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Industrial Management Jobs and MBA Programs in Colorado
There are many career and education opportunities for industrial production managers in Colorado. At 1,140, the number of jobs in Colorado for industrial production managers is projected to rise nine percent to 1,600 jobs by 2016. This goes against the national trend for industrial production managers, which sees the job pool actually falling at seven percent over the next 10 years. In general, industrial production managers plan, direct, or coordinate the work activities and resources necessary for manufacturing products in accordance with cost, quality, and quantity specifications.
State figures show that industrial production managers in Colorado earn $43 per hour or $89,000 per year on average. In the U.S. as a whole, their income is $44 hourly or $91,000 per year on average.
Nicknamed the Centennial State, Colorado has a population of 5,024,748. It's population has increased 16.8 percent over the last 10 years. The state capital is Denver. There were 3,285,413 total jobs in 2008 and workers in Colorado earned more than the previous year with an average annual income of $43,021, up from $42,449. The unemployment rate in Colorado was 7.7 percent in 2009. It went up by 2.8 percentage points since the previous year. The number of residents with a college degree is 32.7 percent. This surpasses the national average.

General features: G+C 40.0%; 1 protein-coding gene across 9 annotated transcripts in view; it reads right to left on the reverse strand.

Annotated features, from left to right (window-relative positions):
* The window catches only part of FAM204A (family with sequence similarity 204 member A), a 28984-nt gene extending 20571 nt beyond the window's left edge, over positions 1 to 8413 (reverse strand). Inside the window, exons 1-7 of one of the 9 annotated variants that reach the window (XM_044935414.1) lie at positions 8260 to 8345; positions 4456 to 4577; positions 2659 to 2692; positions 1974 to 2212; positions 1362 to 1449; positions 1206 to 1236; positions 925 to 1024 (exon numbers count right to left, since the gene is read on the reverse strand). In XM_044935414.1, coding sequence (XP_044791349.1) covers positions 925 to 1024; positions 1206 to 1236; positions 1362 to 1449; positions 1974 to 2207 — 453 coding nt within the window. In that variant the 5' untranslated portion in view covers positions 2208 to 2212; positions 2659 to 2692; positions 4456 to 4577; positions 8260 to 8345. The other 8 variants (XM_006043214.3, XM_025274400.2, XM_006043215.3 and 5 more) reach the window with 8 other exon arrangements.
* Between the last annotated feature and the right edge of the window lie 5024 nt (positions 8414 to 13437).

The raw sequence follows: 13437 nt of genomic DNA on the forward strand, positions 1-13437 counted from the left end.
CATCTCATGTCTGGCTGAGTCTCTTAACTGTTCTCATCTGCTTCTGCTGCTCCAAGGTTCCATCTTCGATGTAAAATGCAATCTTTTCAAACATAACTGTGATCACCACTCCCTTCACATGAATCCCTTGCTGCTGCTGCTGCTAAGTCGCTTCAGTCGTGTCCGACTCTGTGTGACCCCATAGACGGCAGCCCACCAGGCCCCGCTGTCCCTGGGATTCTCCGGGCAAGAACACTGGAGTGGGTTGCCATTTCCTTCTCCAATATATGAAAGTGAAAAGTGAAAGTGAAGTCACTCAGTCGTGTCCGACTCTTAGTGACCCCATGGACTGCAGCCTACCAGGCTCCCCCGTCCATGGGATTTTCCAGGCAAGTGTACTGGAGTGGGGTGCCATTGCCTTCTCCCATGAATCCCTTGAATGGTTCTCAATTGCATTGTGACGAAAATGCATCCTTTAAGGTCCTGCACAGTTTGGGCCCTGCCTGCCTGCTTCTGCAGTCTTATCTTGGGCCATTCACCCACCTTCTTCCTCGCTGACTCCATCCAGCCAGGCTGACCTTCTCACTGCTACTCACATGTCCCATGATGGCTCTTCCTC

The top employing fields in Colorado include professional equipment merchant wholesalers, computer peripheral equipment merchant wholesalers, repair and other financial investment activities.
Colorado is known for having important landmarks. The tallest building in Colorado is the Republic Plaza at 57 stories high, in Denver. One of the many things Colorado is known for, the world's largest flat-top mountain is in Grand Mesa.
Industrial production managers plan, direct, or coordinate the work activities and resources necessary for manufacturing products in accordance with cost, quality, and quantity specifications.
They regularly direct the production, processing and marketing efforts of industrial organizations. They also recommend processes for facility and equipment maintenance or modification.
They are required to direct the development of teams and individuals with the aim of problem solving and task completion and evaluate and judge the efficacy of solutions.
Industrial production managers should be able to listen to and understand others in meetings and articulate ideas and problems.
In order to be successful in the workplace, industrial production managers must be reliable and want to innovate to meet new challenges.